Pawnshops have been advertising on various media, and legal moneylenders pepper the island. This is good news for those in need of quick cash, but bad news for society in general. After all, personal finances must be dire if these businesses are able to thrive.
Licensed moneylenders may be a better alternative to the traditional – and also very illegal – loan sharks that people used to approach, but the methods used between both bear a lot of similarities.
Most people would choose to go to licensed moneylenders, if nothing but the sheer fact that they are legal and would probably save themselves the trouble of being subjected to some of the more extreme of the loan sharks’ debt collection methods. No more pig heads hung outside the door, no more embarrassing O$P$ spray painted along public corridors of housing estates, no more threats.
The police were called after debt collectors, allegedly from a registered moneylending business, got a little too rough while trying to recover $21,000 from a food stall owner at Funan Mall. Utensils, cooking equipment and even the cash register were swept to the floor, and the collectors returned with a banner that announced that they were collecting debt.
According to the law, these licensed moneylenders need to seek approval from the Registry of Moneylenders before attempting to recover the loan, as well as all other aspect of their business, to ensure that the people operating and/or working in the moneylending business are credible and proper. Having said that, these moneylenders are allowed to go about their business as long as they do not commit any crime.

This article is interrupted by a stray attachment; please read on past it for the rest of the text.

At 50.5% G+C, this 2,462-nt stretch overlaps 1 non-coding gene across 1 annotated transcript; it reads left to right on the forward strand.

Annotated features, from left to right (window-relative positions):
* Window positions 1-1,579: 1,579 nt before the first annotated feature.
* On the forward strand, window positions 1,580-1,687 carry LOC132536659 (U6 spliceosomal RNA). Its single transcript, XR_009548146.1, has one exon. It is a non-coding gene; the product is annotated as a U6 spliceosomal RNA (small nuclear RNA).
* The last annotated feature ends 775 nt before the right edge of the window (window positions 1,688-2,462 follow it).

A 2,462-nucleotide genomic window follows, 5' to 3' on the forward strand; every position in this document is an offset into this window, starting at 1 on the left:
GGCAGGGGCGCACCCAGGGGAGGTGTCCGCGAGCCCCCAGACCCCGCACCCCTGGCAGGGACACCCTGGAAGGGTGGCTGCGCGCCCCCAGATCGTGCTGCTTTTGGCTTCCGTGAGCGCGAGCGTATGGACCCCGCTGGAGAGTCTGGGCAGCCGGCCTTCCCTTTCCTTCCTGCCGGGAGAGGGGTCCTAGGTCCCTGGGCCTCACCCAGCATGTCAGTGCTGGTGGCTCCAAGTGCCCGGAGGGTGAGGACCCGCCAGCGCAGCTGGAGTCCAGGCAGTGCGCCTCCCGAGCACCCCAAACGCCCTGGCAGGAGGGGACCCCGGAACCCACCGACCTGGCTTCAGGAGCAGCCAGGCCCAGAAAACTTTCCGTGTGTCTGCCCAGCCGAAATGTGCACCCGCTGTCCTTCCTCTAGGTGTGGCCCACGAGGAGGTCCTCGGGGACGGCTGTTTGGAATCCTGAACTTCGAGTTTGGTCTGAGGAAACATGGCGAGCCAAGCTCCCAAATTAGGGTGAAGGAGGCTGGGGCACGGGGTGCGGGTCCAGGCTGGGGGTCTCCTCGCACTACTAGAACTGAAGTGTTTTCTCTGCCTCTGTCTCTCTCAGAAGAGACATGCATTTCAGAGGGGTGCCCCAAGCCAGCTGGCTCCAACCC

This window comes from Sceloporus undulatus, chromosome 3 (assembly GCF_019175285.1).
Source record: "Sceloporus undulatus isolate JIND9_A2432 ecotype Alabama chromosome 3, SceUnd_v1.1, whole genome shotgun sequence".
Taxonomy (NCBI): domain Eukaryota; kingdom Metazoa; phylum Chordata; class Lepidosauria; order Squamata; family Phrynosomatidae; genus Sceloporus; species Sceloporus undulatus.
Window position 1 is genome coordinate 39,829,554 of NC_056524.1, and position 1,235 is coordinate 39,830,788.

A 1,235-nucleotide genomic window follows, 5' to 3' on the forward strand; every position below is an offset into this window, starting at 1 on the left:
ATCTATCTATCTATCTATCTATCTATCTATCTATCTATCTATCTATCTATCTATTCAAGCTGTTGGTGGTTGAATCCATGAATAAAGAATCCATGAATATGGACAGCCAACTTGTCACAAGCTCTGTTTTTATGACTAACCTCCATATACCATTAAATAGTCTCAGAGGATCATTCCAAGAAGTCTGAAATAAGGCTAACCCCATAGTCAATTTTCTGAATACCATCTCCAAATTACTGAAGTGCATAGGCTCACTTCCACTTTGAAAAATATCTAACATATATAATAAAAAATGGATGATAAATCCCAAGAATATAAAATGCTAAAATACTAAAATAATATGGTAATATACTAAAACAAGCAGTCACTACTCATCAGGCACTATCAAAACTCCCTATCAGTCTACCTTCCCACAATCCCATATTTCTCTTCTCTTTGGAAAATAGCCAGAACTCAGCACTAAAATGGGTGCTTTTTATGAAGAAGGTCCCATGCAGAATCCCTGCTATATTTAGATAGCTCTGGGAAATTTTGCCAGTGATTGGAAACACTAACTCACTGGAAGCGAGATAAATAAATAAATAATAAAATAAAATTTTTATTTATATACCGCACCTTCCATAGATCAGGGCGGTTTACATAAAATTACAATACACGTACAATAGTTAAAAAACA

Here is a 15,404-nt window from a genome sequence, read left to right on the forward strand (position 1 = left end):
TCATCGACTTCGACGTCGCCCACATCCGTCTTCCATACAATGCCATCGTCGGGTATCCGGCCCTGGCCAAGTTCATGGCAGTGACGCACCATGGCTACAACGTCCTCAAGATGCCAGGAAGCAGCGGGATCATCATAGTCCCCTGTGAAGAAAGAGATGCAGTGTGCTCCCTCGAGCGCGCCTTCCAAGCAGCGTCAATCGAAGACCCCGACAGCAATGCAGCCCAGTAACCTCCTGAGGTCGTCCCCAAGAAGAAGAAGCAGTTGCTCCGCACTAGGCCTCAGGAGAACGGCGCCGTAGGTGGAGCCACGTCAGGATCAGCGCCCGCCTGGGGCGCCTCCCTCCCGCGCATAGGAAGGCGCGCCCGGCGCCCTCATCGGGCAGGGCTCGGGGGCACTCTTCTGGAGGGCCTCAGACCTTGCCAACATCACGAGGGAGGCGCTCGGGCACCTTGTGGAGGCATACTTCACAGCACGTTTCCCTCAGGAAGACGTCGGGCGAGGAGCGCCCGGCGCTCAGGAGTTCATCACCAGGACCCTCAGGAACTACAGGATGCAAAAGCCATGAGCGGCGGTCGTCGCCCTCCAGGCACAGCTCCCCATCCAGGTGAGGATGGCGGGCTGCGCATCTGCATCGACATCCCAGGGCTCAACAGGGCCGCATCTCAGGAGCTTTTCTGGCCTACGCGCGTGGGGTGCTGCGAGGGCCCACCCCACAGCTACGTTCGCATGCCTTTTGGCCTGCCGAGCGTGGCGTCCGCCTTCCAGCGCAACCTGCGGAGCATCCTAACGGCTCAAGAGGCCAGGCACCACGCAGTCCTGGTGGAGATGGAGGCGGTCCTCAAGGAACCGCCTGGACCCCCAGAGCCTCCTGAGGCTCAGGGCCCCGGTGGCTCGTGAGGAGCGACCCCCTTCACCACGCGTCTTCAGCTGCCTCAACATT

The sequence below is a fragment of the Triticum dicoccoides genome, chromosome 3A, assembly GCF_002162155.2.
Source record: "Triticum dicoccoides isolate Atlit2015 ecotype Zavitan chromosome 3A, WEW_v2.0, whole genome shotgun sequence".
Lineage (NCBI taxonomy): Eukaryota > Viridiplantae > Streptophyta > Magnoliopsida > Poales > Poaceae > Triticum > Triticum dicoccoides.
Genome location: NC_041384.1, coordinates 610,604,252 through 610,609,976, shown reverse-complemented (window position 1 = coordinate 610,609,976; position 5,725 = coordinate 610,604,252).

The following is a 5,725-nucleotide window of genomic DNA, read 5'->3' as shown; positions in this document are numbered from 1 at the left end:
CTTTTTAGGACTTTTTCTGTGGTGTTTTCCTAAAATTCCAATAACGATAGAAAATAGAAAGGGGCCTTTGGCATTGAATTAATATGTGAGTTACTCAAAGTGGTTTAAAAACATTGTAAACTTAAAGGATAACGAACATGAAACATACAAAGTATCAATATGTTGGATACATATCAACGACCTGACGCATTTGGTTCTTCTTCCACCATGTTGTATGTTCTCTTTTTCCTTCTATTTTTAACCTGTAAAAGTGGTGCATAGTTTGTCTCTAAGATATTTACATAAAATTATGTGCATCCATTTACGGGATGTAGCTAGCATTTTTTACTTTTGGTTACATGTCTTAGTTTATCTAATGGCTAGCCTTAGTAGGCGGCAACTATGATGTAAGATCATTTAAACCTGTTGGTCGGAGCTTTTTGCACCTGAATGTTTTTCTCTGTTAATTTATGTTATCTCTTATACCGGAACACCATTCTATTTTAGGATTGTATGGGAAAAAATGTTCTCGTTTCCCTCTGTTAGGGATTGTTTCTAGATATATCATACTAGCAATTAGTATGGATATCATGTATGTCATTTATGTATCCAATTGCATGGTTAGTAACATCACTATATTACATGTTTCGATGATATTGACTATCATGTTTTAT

More concrete laws and regulations should be set in place to govern licensed moneylenders. After all, they are already registered and have approval to operate. Without stricter regulations, these legal moneylenders are just a tad bit more respectable than the loan sharks.
Mr Sapari had asked for several measures, including 1) overall caps on interest and charges payable within a credit year, 2) definitions and stipulations on the types of charges moneylenders can impose, 3) limits to the total amount payable in a credit year after which the loan is considered fully discharged.
But Law Minister K Shanmugam was reluctant to give assurances on a timeline for a rollout of these changes, nor which would be implemented, citing concerns about the industry “going underground”.
How many more of these incidents do we need to have fiercer policing of this intimidating industry?
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